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Android app by Indian developer caught mining bitcoins


Songs, an app probably used by a few million Indian Android users, was among the two apps recently caught covertly using smartphones for mining bitcoins and dogecoins. Security researchers at Trend Micro, a company that makes antivirus and other security applications, recently wrote in a blog that 'Songs' and 'Prized - Real Rewards & Prizes' were using smartphones to covertly mine for virtual currency. Mining virtual currency like bitcoin or dogecoin requires lots of computing power. If an app uses a smartphone to mine virtual currency, the process is likely to keep the processor running at 100%, resulting in poor battery life and heating of the device.
Trend Micro said the apps being used for bitcoin and dogecoin mining were injected with ANDROIDOS_KAGECOIN, a malware. "(Some) coin mining apps were found outside of the Google Play Store, but we have found the same behaviour in apps (Songs and Prized) inside the Google Play Store. These apps have been downloaded by millions of users, which means that there may be many Android devices out there being used to mine cryptocurrency for cybercriminals," a Veo Zhang, a mobile threat analyst with Trend Micro wrote in the blog.

"Analyzing the code of these apps reveal the cryptocurrency mining code inside. Unlike the other malicious apps, in these cases the mining only occurs when the device is charging, as the increased energy usage won't be noticed as much."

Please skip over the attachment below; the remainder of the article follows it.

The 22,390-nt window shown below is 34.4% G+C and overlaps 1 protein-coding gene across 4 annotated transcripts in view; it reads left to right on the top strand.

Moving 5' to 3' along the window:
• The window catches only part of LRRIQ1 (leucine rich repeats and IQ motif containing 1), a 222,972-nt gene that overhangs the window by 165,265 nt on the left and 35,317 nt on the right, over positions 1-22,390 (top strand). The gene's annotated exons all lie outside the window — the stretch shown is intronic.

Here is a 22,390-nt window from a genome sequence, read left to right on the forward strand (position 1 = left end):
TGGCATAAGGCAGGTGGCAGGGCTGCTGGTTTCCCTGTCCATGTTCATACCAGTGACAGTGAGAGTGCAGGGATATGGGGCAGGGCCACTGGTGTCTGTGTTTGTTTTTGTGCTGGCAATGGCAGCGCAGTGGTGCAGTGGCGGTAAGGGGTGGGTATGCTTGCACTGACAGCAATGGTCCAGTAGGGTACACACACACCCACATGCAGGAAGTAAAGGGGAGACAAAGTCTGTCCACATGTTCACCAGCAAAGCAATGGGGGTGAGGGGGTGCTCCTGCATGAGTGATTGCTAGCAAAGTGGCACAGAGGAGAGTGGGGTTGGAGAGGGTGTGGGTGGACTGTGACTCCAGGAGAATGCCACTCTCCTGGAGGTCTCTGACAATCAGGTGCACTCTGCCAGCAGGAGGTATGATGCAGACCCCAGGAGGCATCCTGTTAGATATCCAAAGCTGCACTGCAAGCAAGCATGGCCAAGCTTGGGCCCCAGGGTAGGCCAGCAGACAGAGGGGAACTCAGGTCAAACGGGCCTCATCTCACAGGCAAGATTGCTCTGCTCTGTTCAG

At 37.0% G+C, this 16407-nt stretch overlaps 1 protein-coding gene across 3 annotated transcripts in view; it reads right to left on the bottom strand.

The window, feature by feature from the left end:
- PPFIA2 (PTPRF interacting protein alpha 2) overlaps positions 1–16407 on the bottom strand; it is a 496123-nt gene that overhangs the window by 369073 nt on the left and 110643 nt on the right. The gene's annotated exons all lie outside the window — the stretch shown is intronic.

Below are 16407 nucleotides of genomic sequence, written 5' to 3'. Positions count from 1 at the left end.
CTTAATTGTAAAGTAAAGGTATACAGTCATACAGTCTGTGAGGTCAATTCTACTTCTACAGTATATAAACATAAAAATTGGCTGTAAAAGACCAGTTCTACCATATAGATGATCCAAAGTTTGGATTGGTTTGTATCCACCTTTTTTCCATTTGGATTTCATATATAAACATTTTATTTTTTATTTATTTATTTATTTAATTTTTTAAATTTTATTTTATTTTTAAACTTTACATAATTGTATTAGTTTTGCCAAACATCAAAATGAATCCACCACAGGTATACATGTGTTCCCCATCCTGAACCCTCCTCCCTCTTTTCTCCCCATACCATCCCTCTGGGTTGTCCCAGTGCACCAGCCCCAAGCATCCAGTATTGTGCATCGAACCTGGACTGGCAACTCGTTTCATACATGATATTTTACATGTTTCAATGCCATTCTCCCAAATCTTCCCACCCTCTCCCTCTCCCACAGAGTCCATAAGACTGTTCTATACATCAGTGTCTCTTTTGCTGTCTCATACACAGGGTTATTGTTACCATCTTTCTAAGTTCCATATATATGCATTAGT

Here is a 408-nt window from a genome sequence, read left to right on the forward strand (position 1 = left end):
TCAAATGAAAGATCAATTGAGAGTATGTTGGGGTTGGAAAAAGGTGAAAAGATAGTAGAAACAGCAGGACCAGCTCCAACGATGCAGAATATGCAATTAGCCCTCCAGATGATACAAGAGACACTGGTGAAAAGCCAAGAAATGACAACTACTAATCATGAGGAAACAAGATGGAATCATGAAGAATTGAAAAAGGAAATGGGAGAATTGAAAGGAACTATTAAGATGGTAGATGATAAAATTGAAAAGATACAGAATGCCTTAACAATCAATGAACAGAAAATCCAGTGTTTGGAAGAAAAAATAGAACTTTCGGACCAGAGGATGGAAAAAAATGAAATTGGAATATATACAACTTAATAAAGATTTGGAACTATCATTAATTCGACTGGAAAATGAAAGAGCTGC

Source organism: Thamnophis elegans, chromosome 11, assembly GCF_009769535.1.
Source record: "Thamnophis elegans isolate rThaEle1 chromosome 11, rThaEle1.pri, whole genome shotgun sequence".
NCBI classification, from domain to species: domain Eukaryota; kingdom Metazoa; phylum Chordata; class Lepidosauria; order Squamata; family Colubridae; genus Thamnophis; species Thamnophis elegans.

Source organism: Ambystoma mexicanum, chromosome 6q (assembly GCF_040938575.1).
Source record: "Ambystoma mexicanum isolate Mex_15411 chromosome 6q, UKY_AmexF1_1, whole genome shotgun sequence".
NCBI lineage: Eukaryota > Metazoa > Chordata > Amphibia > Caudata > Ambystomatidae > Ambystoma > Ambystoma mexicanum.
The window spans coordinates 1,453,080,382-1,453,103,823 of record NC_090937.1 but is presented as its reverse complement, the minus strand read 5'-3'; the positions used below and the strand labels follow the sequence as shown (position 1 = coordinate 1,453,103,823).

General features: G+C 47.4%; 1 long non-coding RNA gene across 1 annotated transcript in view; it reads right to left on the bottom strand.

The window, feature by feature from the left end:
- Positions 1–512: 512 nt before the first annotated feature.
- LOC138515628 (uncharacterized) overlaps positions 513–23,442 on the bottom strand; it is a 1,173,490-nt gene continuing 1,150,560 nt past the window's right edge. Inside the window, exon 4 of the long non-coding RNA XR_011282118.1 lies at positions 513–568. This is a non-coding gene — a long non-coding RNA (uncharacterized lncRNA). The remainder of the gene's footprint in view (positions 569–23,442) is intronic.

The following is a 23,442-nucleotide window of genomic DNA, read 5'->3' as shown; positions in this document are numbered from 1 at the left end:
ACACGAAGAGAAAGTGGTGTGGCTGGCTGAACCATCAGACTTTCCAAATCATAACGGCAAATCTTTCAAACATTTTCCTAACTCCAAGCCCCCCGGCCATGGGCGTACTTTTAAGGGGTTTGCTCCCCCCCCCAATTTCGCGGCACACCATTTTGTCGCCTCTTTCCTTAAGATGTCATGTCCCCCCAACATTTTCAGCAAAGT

After the Trend Micro blog post, Prized and Songs were removed from the Play Store by Google.

Of the two, Songs was more popular. It was downloaded five to 10 million times and had a rating of 4 stars. Songs claimed to give users free access to Bollywood and songs in regional languages like Punjabi and Tamil.

On the Play Store, clicking on the developer's website specified in the description page of Songs let to an error. While the developer was listed as "Da Xpert" for the app, the email address of the app hinted it was created by one Mukesh Verma. TOI wrote to the specified email address, seeking response on the Trend Micro report, but did not receive any reply.

Trend Micro said that it believed "with thousands of affected devices, cybercriminal accumulated a great deal of dogecoins."

"Reading the app description and terms and conditions on the websites of these apps, users may not know that their devices may potentially be used as mining devices due to the murky language and vague terminology," wrote Zhang.

"Users with phones and tablets that are suddenly charging slowly, running hot, or quickly running out of batteries may want to consider if they have been exposed to this or similar threats," Zhang advised Android users.

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